Dons have a dream


Graphic by Lauren McKittrick

A time to honor and commemorate African-American heroes who fought for equality, such as Mrs. Maya Angelou, Mrs. Shirley Chisholm, Mr. W.E.B. Du Bois, and Mr. Frederick Douglass, Black History Month influences people all across America and often inspires them to stand up against social injustices.

To some people, Black History Month simply represents an annual holiday depicting a past historical event, but to Cathedral Catholic High School student Max Roman ‘21 the celebration means more.

“Black history, a time for honor and respect, symbolizes what our people have gone through and a period of time to honor those heroes who fought for equality for me,” Roman said.

Black History Month, an annual celebration designed to pay tribute to the numerous black heroes who fought for equal rights for all African-Americans, inspires people of all ethnicities to reflect upon a time in U.S. history when African-American men and women experienced slavery and discrimination.                                

In an attempt to demolish racism on campus, the CCHS administration implemented a racial task force as well as the Diversity and Inclusion Club to bring students of all ethnic backgrounds together, especially during Black History Month.

Cathedral Catholic High School’s Diversity and Inclusion Club, which celebrates various cultures and ethnicities, is commemorating Black History Month by writing morning announcements that highlight African-American pioneers and by renaming the CCHS buildings to honor black change-makers.

“So far [the Diversity and Inclusion Club] has highlighted Mrs. Maya Angelou, Mr. Frederick Douglass and St. Josephine Bakhita,” Diversity and Inclusion Club advisor Mrs. Nina Schrimpf said. “These three figures have been pioneers in our world, who have inspired change through their writings, actions and lives.”

Hoping to influence individuals by teaching about black history, the Diversity and Inclusion Club encourages people to stand up against societal injustices.

“[The Diversity and Inclusion Club] felt it was important to have an intentional way to highlight a change-maker and hopefully inspire other people to become change-makers, as well,” Mrs. Schrimpf said.

In addition to the Diversity and Inclusion Club, CCHS administered a racial task force to address racial equality on campus.

CCHS student Bryce Brock ‘22, an African-American member of the racial task force, recognizes several black heroes who have used their gifts to demand equality and affect all people with African heritage.

“Mrs. Angelou, Mrs. Rosa Parks, Mrs. Harriet Tubman, Mr. Martin Luther King Jr., and all those [people] who were victims of slavery are inspirations,” Brock said. “Each of these individuals have greatly impacted America through their actions and talents, whether it be through music, literature, or sociopolitically.”

As a civil rights activist, Mrs. Angelou, most well-known for her poem “I Know Why the Caged Bird Sings,” used poetry as well as songs, autobiographies, and many other artistic aspects to teach and to inspire people to fight for their human rights.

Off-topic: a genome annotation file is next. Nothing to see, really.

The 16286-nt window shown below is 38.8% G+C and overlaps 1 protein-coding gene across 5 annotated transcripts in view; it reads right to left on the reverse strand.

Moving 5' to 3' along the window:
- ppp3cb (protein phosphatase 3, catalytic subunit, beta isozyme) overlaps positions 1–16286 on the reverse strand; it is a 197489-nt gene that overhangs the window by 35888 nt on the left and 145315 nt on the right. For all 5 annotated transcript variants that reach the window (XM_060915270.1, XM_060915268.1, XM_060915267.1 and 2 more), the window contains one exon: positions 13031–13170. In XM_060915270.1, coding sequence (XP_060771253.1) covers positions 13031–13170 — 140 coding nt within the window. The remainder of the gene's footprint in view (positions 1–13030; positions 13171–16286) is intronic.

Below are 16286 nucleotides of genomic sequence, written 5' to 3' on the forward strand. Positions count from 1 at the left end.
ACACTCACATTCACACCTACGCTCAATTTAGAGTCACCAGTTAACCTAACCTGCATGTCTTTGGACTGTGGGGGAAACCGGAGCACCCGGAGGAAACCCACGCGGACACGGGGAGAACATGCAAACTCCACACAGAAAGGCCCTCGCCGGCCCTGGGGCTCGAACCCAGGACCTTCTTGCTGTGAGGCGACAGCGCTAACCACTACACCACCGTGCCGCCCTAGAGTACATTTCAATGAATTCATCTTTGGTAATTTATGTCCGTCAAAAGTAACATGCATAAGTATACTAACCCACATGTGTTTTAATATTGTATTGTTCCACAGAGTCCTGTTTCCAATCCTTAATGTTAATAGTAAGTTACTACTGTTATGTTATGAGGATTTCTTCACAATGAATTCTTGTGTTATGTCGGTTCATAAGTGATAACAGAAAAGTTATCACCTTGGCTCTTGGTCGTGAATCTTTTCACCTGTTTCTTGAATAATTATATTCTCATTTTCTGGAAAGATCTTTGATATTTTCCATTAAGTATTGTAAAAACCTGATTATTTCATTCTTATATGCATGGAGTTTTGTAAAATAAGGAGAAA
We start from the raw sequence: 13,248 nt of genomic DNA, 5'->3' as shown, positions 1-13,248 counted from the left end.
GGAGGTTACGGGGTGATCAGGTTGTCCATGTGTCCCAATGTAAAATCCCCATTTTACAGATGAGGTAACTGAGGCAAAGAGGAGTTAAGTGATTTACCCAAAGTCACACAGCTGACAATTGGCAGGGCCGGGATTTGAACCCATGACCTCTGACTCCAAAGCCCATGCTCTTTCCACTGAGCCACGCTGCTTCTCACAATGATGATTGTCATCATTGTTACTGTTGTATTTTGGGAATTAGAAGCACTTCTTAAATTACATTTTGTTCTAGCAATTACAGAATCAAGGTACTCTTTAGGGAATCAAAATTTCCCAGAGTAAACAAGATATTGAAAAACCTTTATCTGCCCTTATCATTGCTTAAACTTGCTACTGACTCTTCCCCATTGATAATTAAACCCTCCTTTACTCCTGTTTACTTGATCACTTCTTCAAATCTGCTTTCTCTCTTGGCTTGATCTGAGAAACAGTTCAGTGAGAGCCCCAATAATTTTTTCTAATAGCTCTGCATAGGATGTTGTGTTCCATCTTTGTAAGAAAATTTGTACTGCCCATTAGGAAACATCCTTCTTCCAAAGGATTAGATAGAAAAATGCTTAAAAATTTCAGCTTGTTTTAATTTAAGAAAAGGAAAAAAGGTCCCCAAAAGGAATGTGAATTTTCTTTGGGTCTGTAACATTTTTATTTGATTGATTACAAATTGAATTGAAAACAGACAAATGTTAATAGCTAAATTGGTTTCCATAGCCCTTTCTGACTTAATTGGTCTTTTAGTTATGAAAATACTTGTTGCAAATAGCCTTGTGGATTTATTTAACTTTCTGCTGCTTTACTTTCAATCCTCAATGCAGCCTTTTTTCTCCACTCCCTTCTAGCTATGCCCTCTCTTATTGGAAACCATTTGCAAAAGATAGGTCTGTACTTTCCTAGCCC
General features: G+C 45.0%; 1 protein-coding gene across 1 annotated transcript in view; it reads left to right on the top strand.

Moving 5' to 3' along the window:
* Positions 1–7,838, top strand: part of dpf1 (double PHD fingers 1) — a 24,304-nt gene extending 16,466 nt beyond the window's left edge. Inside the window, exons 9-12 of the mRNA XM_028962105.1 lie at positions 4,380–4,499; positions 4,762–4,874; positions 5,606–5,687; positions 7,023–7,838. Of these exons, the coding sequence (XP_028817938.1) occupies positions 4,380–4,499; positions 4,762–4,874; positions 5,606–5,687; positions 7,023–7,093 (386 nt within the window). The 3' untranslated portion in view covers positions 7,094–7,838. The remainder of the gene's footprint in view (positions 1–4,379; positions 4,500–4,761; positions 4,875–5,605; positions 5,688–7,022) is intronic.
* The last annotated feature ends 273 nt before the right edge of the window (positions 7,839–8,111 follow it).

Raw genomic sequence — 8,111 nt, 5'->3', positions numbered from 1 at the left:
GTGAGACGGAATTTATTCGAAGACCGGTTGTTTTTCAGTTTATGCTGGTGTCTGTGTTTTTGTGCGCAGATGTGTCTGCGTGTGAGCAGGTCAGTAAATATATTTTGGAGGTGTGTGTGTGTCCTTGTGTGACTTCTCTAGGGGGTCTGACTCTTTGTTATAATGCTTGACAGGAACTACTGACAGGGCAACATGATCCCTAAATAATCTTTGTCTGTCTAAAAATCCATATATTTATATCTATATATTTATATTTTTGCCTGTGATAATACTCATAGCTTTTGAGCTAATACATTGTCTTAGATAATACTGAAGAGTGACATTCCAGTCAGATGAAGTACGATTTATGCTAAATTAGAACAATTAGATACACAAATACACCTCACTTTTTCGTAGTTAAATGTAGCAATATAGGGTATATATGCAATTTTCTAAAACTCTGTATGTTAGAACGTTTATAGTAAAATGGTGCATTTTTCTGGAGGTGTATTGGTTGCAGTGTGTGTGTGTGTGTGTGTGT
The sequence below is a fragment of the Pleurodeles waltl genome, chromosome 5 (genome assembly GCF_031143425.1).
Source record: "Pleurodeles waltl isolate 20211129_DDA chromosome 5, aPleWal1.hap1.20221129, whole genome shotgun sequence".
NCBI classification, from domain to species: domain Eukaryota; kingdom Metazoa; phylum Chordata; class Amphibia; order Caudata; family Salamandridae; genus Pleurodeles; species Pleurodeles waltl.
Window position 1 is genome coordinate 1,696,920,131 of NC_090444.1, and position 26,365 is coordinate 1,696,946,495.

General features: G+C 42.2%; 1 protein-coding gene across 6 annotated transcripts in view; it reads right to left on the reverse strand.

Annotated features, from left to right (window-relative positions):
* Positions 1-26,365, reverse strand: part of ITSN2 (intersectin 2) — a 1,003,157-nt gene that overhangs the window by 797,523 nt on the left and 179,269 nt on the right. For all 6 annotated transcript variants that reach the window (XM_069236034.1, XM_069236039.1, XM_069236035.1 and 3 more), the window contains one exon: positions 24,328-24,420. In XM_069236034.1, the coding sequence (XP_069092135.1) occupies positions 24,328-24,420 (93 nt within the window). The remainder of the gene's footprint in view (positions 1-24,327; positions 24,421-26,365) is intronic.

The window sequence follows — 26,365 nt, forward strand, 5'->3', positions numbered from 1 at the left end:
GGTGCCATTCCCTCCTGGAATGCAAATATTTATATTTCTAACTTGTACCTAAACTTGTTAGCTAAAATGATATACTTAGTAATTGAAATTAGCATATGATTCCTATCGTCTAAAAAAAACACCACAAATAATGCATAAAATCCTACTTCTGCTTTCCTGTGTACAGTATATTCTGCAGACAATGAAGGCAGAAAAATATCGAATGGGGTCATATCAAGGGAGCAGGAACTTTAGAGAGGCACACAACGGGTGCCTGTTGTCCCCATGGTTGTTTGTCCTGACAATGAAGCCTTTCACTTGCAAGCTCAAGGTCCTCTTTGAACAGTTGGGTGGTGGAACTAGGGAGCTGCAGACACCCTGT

Mrs. Parks, known as “the mother of the freedom movement,” stood up against African-American inequality during the Montgomery bus boycott, a historical event that sparked the Civil Rights Movement after she chose to be arrested rather than give up her seat in the front of the bus to a white individual.

Besides Mrs. Parks, Mrs. Tubman, who risked her life and freedom to save about 70 enslaved African-Americans, found the Underground Railroad, a network of safe houses that hid fleeing slaves.

Inspired by Mrs. Parks and Mrs. Tubman, Mr. Martin Luther King, who is most famous for his “I Have a Dream” speech, which gave hope to racially oppressed African-Americans, fought for racial equality even to the point of assassination.

“In enduring their plight, [black heroes] made incredible leaps and bounds in trying to form an equal society and acted as roots in growing the tree of equality,” Brock said.

Many individuals believe black history should not only inspire African-Americans, but they also hope this commemorative event  influences people of other racial backgrounds.

“[All people], collectively, can appreciate and show gratitude for the work the leaders of the past did in establishing present day America,” Brock said.

These black leaders, who worked to end racism, ignited a movement many people reckon should be continued today in order to protect people against inequality.

“Racism is a violation of human dignity,” Mrs. Schrimpf said. “As part of our mission, we should all be advocates for inclusion and equity.”

By advocating for the African-American race, Black History Month addresses injustices and racist ideals that have been inflicted upon black individuals, such as slavery and segregation, and it celebrates key figures who battled against this discrimination.

“Black History Month is a way to truly appreciate and honor all our ancestors and individuals who trailblazed their way through society,” Brock said.